The author can be found rummaging through life looking for nourishment in the early hours of the morning. He is slowly going sane by using his actual life and relationships to wake up.He lives in Cape Town with his teenaged daughter, two bassett hounds named Thelma and Louise and Digit... the cat. He hugs trees, has experienced numerous dark nights of the soul, collects incorrect Chinese packaging and tracks curious things to their lair.
Learning to dance in relationshipsPsychotherapy June 20, 2011 - 8:18 am
I often imagine the ‘Self’ to be akin to an amoebic organism that is in a constant state of flux, it is continually influenced by the environment it finds itself in and by the processes that occur within its own membranes. As this self matures it is forced to change in order to adapt, improvise and in many cases overcome the difficulties it often encounters within its environment. If it does not adapt it is prone to atrophy and decay. Relational contexts are a good example of two or more selves coming into contact with each other thereby influencing what happens within each person. If someone’s relational self is prone to the repetition of destructive patterns in intimate relationship, without awareness, these patterns will continue to haunt an individual’s capacity to form intimate nourishing relationships with others.
Clients enter into therapy for a variety of different reasons, but in many cases the underlying cause of distress is a difficulty in relating to others. Whether the relationship in question is work, family (usually mother related for women and father related for men), social or intimate, how we relate and are related to, continues to be grist for the therapeutic mill.
I’ve often wondered how many people do an effective relational postmortem at the end of a meaningful intimate relationship? What percentage of those who have, are able to separate out the facts from the often overwhelming emotions that present themselves when we separate from an other to which we have been emotionally linked? Are you able to own the possibly destructive projections that you have contributed into the relational matrix? Or are you prone to blaming the other for all the ills that you feel you suffered at the hands of this benighted, beloved other? How we make sense of past relationships dictates, to a large degree, the pattern of our capacity for future intimacy.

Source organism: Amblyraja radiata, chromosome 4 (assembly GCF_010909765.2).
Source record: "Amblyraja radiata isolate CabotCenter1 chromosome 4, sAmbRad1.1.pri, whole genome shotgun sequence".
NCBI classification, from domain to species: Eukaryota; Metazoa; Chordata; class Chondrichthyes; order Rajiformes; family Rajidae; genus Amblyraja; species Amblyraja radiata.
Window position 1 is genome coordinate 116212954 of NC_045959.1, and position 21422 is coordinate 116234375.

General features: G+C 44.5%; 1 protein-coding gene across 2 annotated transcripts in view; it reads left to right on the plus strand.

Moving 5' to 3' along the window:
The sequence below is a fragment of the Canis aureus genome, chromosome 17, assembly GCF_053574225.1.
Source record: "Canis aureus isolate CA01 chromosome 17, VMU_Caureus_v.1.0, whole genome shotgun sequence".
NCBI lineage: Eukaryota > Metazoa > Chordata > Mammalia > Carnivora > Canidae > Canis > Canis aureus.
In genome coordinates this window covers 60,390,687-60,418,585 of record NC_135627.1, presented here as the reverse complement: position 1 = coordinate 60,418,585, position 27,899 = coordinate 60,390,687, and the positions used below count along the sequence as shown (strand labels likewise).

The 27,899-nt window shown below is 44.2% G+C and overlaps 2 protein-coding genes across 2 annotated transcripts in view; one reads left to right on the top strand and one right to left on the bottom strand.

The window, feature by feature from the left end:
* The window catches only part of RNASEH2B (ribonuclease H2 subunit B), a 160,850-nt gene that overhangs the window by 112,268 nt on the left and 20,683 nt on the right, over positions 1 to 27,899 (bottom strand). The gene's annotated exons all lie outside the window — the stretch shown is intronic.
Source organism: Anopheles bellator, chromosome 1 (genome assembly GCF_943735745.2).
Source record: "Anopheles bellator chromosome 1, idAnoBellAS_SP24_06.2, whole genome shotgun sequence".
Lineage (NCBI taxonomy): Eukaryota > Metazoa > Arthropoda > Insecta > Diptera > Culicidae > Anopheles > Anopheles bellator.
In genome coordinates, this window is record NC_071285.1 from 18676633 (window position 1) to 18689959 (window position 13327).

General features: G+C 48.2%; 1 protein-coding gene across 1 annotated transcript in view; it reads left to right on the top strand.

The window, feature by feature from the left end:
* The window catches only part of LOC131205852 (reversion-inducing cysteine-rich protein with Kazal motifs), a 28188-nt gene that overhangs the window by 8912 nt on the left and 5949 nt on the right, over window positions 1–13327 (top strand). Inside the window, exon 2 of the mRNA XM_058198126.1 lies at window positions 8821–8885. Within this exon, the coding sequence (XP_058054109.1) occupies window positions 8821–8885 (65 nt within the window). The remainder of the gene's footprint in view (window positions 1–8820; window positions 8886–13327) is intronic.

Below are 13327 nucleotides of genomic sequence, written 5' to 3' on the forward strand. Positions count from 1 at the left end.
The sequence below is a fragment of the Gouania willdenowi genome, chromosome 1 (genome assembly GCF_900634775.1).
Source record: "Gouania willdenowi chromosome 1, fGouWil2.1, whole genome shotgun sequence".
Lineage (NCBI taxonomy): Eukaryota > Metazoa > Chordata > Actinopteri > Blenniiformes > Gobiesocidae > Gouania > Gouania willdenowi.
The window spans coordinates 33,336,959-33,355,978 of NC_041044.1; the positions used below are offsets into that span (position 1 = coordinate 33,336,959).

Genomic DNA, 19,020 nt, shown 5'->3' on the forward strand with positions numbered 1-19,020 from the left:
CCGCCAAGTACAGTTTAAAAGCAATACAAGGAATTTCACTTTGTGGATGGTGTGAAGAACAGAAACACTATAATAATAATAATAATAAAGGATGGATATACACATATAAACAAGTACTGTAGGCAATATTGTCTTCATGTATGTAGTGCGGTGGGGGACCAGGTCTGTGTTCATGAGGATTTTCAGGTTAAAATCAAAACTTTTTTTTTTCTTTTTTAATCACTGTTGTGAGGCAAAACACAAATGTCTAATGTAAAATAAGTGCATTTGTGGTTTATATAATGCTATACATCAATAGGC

I have found the following ‘lens’ useful in finding clients (and my own) habitual positions within different relationships.
Claire* is a 36 year old attorney who during our initial session cited long standing relational difficulties with her mother as being the primary presenting problem. Her mother and her had been ‘at each others throats’ for “as long as I can remember”. I would need an entire book to outline the particular dynamics that often occur between mother and daughter but the aim of this post is to highlight a very specific set of roles that many of us fall into, often unconsciously. In the relationship with her mother, Claire often adopted the rescuer position, she always fielded her mother’s anguished phone calls, listening to her mother’s endless series of struggles with the world. Although Claire felt that it was a daughter’s duty to be there for her mother, it often left her feeling depleted and resentful of her mother’s intrusion into her life. What became evident through our work in therapy, was that Claire vacillated between being the rescuer or feeling like a victim in many of her relationships. Claire claimed that she often felt like a “bad person” if she attempted to put down boundaries with other people in her life i.e. she had such anxiety about being perceived as a perpetrator (her father was an abusive alcoholic), that she could not distinguish between being seen as a perpetrator and appropriate boundary setting in order to protect her self. This struggle had led her to self soothe through various inappropriate mechanisms such as binge drinking on the weekends and casual sexual encounters in a search for brief ‘hits’ of intimacy. So, the way out of the dance? Claire had to learn to build a capacity for being an ‘adult’, i.e. not a rescuer, victim or perpetrator, but someone who would not be coerced into positions that her inner truth balked at. With time she learnt to ‘stand in her truth’, ultimately this means learning to take responsibility for one’s actions and staying in alignment with your internal integrity. Using truth, integrity and accountability as navigational tools enabled Claire to draw clear, concise boundaries, not only with her mother and co-workers, but with her Self.
Claire* is not the client’s real name and various stories have been combined so as to disguise the identities of various narratives.